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Uninsulated, solid masonry walls: a humidity problem when adding AC?

JGT615 | Posted in Energy Efficiency and Durability on
I’m working on a renovation of a building that was built in the 1950’s in Tennessee (climate zone 4A). The exterior walls are solid masonry. The structural portion is 12″ thick brick — outside of that is limestone. The interior finish is plaster applied to the brick.
There is no insulation anywhere in the wall and any air space between the brick and the limestone is minimal. There are no weep holes and no vapor barrier or weather barrier anywhere in the assembly. This is a very old fashioned wall.
In the past the building had some air conditioning but probably not up to current standards of comfort. The owner would like to completely replace the mechanical systems and install modern air conditioning. Due to space and budget constraints it is not practical to install insulation on the interior side of the walls. So the walls will remain uninsulated.
The climate in Tennessee is mixed but tends more toward hot and humid than toward cold. It is rare now to get temperatures below 20 degrees, and even then they don’t last for more than a few days. But we have many days of high humidity and high temperatures.
Humidity migration does not seem to have been a problem in this building in the past, but I am concerned that with the addition of the new air conditioning system we may have lower humidity levels and temperatures inside the building than there were previously, and the differential between inside and outside may be greater. Given that there is no vapor barrier or insulation in the wall, should we be concerned about humidity migrating in during the summer, or will the natural breathability of the masonry allow that humidity to escape and evaporate?

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  1. GBA Editor
    Martin Holladay | | #1

    The main disadvantage of the walls you describe is that the walls have a low R-value. From a moisture management perspective, adding air conditioning will improve the situation, not make things worse, because the air conditioner will tend to lower the indoor relative humidity during hot, humid weather.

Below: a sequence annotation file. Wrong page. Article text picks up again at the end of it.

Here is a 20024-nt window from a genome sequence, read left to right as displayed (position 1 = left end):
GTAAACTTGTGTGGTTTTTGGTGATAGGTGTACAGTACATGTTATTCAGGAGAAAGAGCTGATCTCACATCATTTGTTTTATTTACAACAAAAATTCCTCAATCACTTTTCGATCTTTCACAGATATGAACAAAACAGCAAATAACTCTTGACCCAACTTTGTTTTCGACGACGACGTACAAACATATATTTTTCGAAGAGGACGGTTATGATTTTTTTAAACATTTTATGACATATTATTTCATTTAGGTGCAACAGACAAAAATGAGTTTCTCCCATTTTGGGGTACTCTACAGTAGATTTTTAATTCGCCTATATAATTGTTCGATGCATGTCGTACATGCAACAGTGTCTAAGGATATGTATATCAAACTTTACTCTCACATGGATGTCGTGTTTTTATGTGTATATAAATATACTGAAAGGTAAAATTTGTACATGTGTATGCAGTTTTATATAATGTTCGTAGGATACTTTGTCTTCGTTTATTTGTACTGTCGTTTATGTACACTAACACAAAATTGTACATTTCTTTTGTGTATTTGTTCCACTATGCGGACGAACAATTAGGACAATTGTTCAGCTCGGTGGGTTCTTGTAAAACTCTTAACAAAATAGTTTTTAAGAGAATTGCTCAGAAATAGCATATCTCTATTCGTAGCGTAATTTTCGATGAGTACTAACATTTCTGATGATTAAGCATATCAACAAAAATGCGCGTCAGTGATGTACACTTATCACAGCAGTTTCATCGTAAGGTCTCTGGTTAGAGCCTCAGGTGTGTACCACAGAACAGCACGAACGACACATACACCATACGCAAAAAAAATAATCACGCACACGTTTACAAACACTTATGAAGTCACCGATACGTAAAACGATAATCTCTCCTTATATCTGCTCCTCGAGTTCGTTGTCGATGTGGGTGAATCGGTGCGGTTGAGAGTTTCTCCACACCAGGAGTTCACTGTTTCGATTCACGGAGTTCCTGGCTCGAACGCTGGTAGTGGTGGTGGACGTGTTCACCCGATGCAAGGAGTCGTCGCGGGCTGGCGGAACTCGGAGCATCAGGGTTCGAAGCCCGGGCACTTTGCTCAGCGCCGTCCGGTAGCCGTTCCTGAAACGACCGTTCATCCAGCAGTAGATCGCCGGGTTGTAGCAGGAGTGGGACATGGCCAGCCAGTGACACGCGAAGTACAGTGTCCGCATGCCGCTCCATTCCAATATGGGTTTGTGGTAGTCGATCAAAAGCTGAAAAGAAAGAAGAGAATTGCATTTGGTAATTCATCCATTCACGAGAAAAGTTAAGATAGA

You can stop worrying.

  2. JGT615 | | #2

    Many thanks!

  3. JGT615 | | #3

    I have one follow-up question on this. There are some areas in the attic of the building where the gable end wall is exposed and we may want to apply spray foam insulation on those walls -- primarily to block air infiltration but it would provide some thermal benefit as well even those the walls in the occupied spaces below are not insulated.

    I read this article and it seems that especially in a warmer climate this should not pose a problem:

    Given that the wall will be able to dry out to the exterior still and moisture that migrates through will stay on the exterior of the insulation, are there any potential problems with applying the insulation on these walls?


  4. GBA Editor
    Martin Holladay | | #4

    Q. "Are there any potential problems with applying the insulation on these walls?"

    A. The only potential problem is fire safety. Building codes usually forbid spray foam to be left exposed, although the codes are open to a variety of interpretations when it comes to attics. Check with your local building department to see how the codes are interpreted locally.

  5. JGT615 | | #5

    We would be required to apply a "Thermal Barrier" per IBC 2603.4 to the insulation. Something like DC315 or similar. Selection of the specific insulation product, its thickness, and the standards for the coating would be confirmed with local codes authorities (we have discussed this initially with them and they have agreed in principle).

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